The conveyor rails once used to move slaughtered hogs are still hanging from the ceiling in the former Peer Foods factory – one of the last meatpacking plants to close in Chicago. It shut its doors in 2007. It was by observing something similar that Henry Ford, as he states in his 1922 autobiography My Life and Work, understood the potential of employing moving conveyor system and fixed work stations in manufacturing. If you could disassemble a hog this way, you could reverse the process and assemble a car.
The meatpacking district was one of the cradles of modern production. The US railways brought cattle from all over the nation to the Union Stockyards, which had 1,000 employees and could handle up to 400,000 animals at the same time. Before being disrupted by decentered logistics after WWII, this site spelled death for an estimated 400 million animals.
It was the “hog butcher for the world.” It was also a cradle of innovation in food handling: modern packaging and safety standards were first developed and applied here. When visionary John Edel – owner and developer of the Chicago Sustainable Manufacturing Center (CSMC), a green business incubator a few blocks away housed in an old industrial building he acquired in 2002, adapted in 2007, and is now fully occupied and profitable – bought the 93,500-square-foot plant in 2010 for $525,000, the building was described by the real estate broker as a “strip and rip”. The price was the supposed value of the metals you could strip before ripping down the building.
Edel saw much more than scrap metal in it. The building complied to USDA standards with food-grade features like floor drains, aseptic surfaces, and heavy floor loadings. Thanks to his work and his one-of-a-kind five-person team, the building was redesigned, deconstructed, and adaptively reused as a new kind of food production and tranformation hub with the final goal of moving food production to the place where food is consumed: the city.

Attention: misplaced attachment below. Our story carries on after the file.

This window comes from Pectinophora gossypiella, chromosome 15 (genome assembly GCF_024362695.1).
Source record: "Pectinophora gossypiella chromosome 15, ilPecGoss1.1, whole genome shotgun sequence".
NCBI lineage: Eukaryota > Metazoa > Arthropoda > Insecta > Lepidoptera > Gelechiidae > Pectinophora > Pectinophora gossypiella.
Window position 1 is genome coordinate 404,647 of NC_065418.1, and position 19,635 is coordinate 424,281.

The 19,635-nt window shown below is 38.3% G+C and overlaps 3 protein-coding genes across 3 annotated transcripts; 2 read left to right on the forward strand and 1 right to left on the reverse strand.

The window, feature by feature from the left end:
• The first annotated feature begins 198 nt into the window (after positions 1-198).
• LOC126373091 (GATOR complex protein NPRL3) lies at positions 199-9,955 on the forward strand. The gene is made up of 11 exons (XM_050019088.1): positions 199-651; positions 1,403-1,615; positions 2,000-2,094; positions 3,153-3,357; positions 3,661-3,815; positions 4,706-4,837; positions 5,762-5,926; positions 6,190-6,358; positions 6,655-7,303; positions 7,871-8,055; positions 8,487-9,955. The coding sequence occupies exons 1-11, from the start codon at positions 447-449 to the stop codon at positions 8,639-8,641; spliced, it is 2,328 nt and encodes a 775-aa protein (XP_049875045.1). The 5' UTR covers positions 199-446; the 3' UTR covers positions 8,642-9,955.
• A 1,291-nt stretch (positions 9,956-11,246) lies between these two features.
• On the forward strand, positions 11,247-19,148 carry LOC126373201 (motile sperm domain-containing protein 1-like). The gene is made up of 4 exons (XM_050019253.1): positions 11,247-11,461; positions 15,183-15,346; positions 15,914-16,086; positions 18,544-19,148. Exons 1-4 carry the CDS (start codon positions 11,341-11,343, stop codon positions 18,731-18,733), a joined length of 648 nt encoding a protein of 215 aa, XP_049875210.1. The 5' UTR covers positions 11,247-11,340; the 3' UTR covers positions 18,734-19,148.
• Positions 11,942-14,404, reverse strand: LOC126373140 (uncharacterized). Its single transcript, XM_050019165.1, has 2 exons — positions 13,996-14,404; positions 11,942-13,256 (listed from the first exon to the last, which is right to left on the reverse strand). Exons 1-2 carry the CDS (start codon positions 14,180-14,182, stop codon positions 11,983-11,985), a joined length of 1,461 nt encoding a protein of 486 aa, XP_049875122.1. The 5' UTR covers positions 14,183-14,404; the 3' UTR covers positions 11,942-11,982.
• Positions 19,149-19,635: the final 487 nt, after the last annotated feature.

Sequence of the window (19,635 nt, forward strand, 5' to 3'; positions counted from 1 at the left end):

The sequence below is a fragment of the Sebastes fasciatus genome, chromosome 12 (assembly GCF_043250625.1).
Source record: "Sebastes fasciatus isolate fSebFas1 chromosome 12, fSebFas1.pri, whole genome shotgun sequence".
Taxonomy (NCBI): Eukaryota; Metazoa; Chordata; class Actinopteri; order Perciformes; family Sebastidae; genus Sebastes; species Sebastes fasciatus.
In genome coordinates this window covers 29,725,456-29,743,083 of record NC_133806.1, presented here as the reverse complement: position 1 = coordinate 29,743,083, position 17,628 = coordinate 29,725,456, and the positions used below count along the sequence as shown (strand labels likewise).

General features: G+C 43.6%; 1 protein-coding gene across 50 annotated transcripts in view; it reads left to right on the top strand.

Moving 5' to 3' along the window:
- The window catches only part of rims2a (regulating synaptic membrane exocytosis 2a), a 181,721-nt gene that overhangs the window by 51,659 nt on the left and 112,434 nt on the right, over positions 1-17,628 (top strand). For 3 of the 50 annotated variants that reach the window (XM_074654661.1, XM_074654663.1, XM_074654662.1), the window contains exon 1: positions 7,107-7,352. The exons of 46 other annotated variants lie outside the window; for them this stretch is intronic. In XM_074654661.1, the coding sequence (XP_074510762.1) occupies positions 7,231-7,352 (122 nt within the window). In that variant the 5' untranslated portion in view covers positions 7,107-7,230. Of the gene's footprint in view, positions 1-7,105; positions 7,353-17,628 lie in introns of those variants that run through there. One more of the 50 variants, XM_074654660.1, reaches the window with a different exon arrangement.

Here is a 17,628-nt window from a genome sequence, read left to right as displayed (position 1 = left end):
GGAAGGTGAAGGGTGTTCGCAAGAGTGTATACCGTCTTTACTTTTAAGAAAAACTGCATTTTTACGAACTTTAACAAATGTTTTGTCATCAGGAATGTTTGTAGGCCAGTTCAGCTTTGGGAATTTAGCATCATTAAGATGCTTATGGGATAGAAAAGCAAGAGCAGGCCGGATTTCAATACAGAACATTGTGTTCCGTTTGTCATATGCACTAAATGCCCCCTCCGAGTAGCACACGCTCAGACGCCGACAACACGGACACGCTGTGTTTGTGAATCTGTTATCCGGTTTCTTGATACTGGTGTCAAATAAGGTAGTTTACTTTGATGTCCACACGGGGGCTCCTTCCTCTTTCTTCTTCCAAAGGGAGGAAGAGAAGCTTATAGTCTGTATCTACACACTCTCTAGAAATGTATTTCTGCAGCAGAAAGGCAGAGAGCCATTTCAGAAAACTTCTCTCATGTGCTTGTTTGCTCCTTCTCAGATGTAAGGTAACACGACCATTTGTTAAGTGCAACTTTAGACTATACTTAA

The Plant, as it is known, is today a complex production system for raising tilapia, growing mushrooms, and nurturing aquaponic vegetable gardens, which combine aquaculture (fish farming) and hydroponics, or growing plants in water rather than soil. It is a hub for small artisanal food businesses like an organic bakery, a kombucha tea maker, a beer brewery, a cheese distributor, a coffee roaster, and other emerging food producers and distributors. It is surrounded by community gardens and organizes regular dissemination events, training sessions, and farmers and vegan markets in an area that is known as a food desert.
It runs solely on green energy, thanks to an anaerobic digester that transforms 30 tons of food waste every day – both from within the Plant and from businesses in the surrounding community – into biogas powering a turbine generator. Paired with a combined heat and power system, it can take the facility entirely off the grid.
As of early 2017, there are approximately 80 full-time employee equivalent positions based at the facility. The Plant is still under construction and is approximately 60% leased; the full build-out should be completed in 2019 and add a total estimate of 125 green jobs in the economically distressed neighborhood known as Back of the Yards. Innovation is back on the South Side, in a new, circular, and local mode.